New York City Human Rights Law

A judge in New York City has just held that an employee who alleged that she was fired for being short did not state a claim under New York state law which protects against genetic discrimination in employment and therefore prohibits employment discrimination on the basis of a

“predisposing genetic characteristic.”

The Plaintiff was employed

Since the Supreme Court’s Gross decision, a federal ADEA plaintiff has a higher burden to prove discrimination – she must establish that “but-for” unlawful discrimination, the employer would not have taken the adverse action, such as firing her. The former “mixed motive” analysis used in ADEA discrimination claims became unavailable to ADEA plaintiffs under Gross.  On June

One of the hot topics of employment law in the past few years has been the concept of independent contractors and the liability associated with improperly designating an employee as an independent contractor. However, I have not seen much written with respect to how independent contractors are handled under one of the more employee friendly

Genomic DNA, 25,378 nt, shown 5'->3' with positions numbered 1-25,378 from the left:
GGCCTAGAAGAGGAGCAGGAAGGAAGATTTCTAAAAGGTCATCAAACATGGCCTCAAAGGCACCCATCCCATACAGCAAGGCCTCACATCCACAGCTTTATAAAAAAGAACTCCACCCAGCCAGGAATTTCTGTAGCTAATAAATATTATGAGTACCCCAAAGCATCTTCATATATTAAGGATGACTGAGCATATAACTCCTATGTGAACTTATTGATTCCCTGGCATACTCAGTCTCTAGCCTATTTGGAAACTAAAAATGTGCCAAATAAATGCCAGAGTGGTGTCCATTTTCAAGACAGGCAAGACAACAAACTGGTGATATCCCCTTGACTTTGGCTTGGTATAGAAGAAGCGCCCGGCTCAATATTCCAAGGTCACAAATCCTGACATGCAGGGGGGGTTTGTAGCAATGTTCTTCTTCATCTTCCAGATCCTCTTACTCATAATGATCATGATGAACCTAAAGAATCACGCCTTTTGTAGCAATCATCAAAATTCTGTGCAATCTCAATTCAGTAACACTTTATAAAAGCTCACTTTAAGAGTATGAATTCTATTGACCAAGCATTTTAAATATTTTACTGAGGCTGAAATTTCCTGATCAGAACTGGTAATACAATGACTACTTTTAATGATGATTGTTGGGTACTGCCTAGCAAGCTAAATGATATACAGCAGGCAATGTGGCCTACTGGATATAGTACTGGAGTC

In a recent and much anticipated decision, the New York Court of Appeals, the State’s highest court ruled in Zakrzewska v. New School that the New York City Human Rights Law (“NYCHRL”) imposes strict liability on an employer where the offending employee exercised managerial or supervisory responsibility over the employee-plaintiff. 

Prior to this decision, New